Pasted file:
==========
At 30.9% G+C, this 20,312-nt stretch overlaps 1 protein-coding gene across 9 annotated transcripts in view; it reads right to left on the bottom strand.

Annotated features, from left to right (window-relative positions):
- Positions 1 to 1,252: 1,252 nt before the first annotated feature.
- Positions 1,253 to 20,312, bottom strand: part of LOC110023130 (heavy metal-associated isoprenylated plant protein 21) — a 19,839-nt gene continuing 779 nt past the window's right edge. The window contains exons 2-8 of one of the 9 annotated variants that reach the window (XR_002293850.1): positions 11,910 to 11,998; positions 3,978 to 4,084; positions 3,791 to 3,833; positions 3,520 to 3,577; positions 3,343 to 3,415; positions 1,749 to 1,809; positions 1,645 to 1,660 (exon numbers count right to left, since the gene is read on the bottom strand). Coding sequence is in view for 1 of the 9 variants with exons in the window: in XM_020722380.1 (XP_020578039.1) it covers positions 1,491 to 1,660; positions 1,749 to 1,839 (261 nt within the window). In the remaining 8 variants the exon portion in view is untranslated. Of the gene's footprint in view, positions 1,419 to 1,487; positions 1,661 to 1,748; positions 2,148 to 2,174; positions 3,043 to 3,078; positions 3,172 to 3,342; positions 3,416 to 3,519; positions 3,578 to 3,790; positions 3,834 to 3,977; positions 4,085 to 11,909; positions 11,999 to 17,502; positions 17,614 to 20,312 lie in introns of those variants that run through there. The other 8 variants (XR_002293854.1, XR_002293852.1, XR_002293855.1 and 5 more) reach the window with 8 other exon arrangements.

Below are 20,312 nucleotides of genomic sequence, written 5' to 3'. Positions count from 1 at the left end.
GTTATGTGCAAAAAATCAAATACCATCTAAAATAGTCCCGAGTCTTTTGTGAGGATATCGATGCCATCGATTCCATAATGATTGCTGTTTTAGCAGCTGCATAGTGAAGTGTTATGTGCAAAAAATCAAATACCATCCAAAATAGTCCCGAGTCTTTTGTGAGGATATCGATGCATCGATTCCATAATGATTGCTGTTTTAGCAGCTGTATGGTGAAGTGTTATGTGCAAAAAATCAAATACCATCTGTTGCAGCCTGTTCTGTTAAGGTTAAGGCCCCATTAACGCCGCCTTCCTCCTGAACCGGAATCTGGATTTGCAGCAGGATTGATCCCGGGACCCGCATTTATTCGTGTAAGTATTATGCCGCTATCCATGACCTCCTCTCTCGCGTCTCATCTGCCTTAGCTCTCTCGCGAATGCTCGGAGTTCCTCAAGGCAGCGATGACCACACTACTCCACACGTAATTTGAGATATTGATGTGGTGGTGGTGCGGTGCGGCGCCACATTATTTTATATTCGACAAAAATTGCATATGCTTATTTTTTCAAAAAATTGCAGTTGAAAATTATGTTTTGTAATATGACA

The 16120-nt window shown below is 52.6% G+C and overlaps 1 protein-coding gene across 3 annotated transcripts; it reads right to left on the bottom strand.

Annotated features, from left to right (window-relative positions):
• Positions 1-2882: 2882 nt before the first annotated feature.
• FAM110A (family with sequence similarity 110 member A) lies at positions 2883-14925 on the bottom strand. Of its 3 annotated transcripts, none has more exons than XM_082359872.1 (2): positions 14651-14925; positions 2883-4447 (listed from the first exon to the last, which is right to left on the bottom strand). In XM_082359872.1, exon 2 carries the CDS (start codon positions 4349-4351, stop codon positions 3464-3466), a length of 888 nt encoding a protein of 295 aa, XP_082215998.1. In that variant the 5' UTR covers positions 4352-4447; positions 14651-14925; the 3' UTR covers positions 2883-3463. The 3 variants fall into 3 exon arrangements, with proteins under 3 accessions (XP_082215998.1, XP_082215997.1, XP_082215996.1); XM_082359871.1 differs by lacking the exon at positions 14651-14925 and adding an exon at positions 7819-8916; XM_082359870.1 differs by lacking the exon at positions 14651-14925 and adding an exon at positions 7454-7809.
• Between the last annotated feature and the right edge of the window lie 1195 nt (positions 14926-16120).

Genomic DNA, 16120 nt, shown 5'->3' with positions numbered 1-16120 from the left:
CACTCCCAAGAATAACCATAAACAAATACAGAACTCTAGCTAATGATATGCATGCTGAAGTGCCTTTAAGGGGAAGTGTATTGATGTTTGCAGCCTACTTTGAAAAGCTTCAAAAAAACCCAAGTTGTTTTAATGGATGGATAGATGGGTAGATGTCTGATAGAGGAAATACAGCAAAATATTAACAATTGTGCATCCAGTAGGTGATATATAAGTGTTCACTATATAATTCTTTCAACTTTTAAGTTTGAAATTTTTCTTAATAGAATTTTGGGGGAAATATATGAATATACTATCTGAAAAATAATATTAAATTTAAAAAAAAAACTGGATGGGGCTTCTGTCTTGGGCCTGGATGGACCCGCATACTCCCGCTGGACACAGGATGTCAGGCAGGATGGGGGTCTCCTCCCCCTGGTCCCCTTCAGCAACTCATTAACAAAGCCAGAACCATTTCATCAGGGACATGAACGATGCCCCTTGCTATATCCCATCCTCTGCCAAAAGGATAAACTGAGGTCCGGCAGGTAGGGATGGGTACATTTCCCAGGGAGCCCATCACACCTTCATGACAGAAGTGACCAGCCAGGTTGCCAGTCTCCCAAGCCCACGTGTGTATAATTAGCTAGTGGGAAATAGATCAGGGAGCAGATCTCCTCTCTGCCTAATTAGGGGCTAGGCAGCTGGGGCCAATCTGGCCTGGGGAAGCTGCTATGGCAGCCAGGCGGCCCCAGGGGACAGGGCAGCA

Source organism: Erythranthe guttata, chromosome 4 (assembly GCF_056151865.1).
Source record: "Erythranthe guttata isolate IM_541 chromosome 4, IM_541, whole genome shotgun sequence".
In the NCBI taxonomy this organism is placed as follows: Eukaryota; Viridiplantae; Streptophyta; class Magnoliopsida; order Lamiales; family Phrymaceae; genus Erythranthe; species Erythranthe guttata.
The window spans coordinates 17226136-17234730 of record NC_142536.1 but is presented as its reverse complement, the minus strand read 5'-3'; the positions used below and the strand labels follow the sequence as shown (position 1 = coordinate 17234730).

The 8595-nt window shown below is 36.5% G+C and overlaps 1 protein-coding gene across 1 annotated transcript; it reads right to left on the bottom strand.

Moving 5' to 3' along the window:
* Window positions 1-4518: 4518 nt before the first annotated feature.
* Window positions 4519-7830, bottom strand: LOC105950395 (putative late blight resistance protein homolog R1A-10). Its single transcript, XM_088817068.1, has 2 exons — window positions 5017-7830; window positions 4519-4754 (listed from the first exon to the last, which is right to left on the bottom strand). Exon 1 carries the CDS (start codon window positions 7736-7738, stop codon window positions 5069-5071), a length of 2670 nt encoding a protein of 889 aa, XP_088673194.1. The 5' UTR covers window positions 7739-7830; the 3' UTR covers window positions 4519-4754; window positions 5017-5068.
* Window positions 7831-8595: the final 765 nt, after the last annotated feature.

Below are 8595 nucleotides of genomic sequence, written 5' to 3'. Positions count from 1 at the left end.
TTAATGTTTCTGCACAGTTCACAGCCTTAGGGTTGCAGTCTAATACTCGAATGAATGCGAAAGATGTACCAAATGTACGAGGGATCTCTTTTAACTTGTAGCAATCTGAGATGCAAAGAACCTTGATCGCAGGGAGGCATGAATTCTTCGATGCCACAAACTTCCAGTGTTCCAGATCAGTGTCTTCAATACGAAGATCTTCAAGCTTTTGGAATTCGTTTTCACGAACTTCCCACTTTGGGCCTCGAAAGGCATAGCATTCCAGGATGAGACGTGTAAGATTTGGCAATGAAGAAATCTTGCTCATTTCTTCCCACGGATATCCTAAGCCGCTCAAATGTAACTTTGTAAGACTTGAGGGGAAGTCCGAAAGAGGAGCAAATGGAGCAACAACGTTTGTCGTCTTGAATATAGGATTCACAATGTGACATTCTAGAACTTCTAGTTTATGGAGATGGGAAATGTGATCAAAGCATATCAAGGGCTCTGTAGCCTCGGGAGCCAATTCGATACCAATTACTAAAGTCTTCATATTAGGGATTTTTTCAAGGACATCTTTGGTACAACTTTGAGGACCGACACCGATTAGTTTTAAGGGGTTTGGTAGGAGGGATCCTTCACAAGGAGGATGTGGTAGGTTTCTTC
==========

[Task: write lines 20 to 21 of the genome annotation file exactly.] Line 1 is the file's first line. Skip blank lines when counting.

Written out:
* Window positions 1-4518: 4518 nt before the first annotated feature.
* Window positions 4519-7830, bottom strand: LOC105950395 (putative late blight resistance protein homolog R1A-10). Its single transcript, XM_088817068.1, has 2 exons — window positions 5017-7830; window positions 4519-4754 (listed from the first exon to the last, which is right to left on the bottom strand). Exon 1 carries the CDS (start codon window positions 7736-7738, stop codon window positions 5069-5071), a length of 2670 nt encoding a protein of 889 aa, XP_088673194.1. The 5' UTR covers window positions 7739-7830; the 3' UTR covers window positions 4519-4754; window positions 5017-5068.